Design History: Buick’s Fully-Open Rear Wheel Wells (1953 – 1957) – The Year-By-Year Opening


In 1955, Buick’s open rear wheel well infection expanded, to include the new four-door hardtops.

But the sedans all stayed pat, with one curious exception: the Special two-door sedan. What to make of that? Good question.

As to how well it worked on the big Roadmaster, I’ll let you be the judge. But it certainly made these all very distinctive and readily identifiable. And it certainly didn’t hurt sales, as Buick soared during the first half of the ’50s, from 304k in 1952 to 738k in 1955, increasing market share from 5.0% to 9.5% in those same years. And although sales slipped to 572 in ’56, due to it being a weak market, Buick’s share still increased to 9.9%. That was enough to push Buick from its traditional 4th place overall into third for those two years (’55, ’56), ahead of Plymouth. Do the rear wheel cutouts get part of the credit?

1955 brought the Wildcat III concept, essentially a preview of coming attractions. Not as wild as number 2, but still showing plenty of skin inside those big fender cutouts.


1956 was the breakthrough year, when every Buick sported “The European look of wide-open rear wheel wells”, even the station wagons.

And the big Roadmaster sedan.

Joseph Dennis caught this fine ’56 Roadmaster Riviera coupe on the go.

The rear wheel cutout looks even bigger on the B-Body Special and Century, to the point where it doesn’t work so well for me.

It looks just a bit too much like a certain 1955 Chevy. Or thousands of them.

Of course Chevy was doing something almost as big on their 1955 Nomad. Almost.

Buick’s concept car for 1956 was the Centurion, still showing off its wheels, but no more inner fenders. Now it was showing off (or scorching) its passengers under the glass bubble.


1957 was the finale to the open rear wheel era at Buick. The new C-Body Roadmaster wore them proudly.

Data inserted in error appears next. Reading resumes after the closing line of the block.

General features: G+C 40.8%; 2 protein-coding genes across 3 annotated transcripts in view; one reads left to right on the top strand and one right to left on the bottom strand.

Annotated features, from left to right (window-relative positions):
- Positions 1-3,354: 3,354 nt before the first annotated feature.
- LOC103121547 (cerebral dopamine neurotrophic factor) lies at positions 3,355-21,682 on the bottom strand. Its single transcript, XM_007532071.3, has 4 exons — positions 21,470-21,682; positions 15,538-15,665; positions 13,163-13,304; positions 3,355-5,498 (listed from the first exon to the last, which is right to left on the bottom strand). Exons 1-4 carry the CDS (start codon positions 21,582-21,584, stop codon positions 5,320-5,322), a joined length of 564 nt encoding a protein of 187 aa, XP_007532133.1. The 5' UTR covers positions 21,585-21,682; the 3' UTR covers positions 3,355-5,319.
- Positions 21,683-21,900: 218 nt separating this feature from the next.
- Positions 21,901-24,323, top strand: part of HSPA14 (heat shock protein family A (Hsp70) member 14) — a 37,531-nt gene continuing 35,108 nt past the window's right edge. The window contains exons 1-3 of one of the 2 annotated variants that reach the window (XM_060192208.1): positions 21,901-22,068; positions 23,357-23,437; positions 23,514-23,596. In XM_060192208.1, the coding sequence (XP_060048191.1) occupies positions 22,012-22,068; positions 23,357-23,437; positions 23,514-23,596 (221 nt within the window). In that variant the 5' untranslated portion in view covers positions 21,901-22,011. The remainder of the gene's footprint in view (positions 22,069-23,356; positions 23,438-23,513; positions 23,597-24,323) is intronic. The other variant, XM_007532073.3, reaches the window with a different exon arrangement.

Although apparently not everyone was a fan. These must be the biggest aftermarket rear fender skirts ever.

The hardtop Century Caballero Estate Wagon was the flashiest member of the junior Buicks.

The least flashiest was the Special two door sedan, still looking a bit too much like a hot rod.


Harley Earl pulled out all the stops for the ’58 Buick, but the rear wheel cutouts reverted back to industry norms. The end of an era. This Limited convertible was an attempt to once again compete with Cadillac Eldorado, which had bigger than typical rear wheel cutouts, but came off over-wrought.

The “plain” Roadmaster had plenty of gingerbread too, but no more exposed wheels.

And of course that applied to the Special also. Undoubtedly that was done to prepare buyers for the all-new 1959 cars.

These were previewed by the two Buick Skylark IIIs, designed by Ned Nickles and executed by Pininfarina. The first of them was designed in the summer of 1957 already, and it clearly previews the 1959 Buicks, except for the rear end styling details.

The second version had a plainer front end, but its rear end predicted the production version almost perfectly.

And thus ended “The European look of wide-open rear wheel wells”. European sports cars were passé, and it was now jets and rockets that informed the GM stylists.

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